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Gen Z entrepreneurs tell us how to avoid red flags in a company culture

For companies looking to attract and retain young talent, Gen Z-led companies provide insights into how to inspire, motivate, and reward Gen Z employees effectively.

Gen Z entrepreneurs tell us how to avoid red flags in a company culture
[Source photo: Anvita Gupta/Fast Company Middle East]

Age is a rite of passage in the workforce. You gain experience and rise through the ranks. But for many, like Bader Al Ghaith, treading off the beaten track meant venturing into the unknown without prior experience. Undaunted, since his days at the American University of Dubai he was keen to create a brand that celebrated Emirati roots and captured Dubai’s vibrant energy, leading to the birth of the athleisure company. 

Gen Z expects a high degree of independence. They want flexibility in where, when and how they work, whether it’s for themselves or as part of an organization. Fittingly, Al Ghaith runs his bootstrapped startup with original thoughts and ideas. “There’s just so much meaning in in-person interaction. If you can’t see your team and work as a family, something is wrong. Usually, we operate from the office, in a traditional setting, but that being said, I give people the flexibility to work from home every week.”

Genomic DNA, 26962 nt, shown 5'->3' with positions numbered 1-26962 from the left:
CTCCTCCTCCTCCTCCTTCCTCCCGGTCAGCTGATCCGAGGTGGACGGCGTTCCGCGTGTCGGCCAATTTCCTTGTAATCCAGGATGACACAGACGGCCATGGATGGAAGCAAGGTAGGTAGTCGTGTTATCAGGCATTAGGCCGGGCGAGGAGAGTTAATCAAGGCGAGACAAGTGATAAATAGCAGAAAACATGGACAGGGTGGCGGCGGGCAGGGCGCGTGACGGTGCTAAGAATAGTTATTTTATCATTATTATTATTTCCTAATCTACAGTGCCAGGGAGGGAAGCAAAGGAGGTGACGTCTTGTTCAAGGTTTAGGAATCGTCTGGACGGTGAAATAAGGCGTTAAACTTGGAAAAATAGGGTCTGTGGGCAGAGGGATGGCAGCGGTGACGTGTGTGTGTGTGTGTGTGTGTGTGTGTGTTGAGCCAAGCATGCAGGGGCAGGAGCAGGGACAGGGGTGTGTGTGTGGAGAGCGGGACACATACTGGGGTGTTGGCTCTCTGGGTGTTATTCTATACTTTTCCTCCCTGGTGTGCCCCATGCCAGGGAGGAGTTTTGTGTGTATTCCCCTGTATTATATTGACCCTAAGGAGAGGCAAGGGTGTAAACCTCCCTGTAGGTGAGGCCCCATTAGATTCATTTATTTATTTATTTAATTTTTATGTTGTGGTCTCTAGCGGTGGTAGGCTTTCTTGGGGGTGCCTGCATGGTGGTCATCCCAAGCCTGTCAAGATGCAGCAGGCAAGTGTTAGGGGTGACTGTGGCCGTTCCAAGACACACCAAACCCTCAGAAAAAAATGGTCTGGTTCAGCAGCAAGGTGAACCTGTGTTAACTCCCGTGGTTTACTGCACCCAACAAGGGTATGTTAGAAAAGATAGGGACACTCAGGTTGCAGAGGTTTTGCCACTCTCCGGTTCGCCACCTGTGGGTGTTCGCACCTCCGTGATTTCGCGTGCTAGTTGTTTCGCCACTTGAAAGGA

Gen Z is set to surpass millennials as the largest generation, comprising over a third of the global population. Their entry into the workforce is predicted to bring profound change.

While many assume that Gen Z would be a risk-averse generation, prioritizing job security over entrepreneurship, a more nuanced picture emerges as we delve deeper into their career aspirations, working styles, core values, behavior, education, and views.

“Something that we mention to all new people when they join the interview process is we don’t care when you work or how you work,” says Craig Fernandes, CEO at Securemyscholarship. This Dubai-based ed-tech platform connects students with scholarships at over 400 universities in the UAE, US, Canada, and the UK.

“I don’t believe in a multi-tasking culture. It’s something that reduces focus and concentration. Creativity comes when you’re doing a grocery run or a workout. So if creativity works in that way, I can’t keep a time constraint on it,” says Shylaish Velayutham, a Dubai-based entrepreneur who has worked at three startups while pursuing his engineering degree. Currently, he is building a personalized travel app.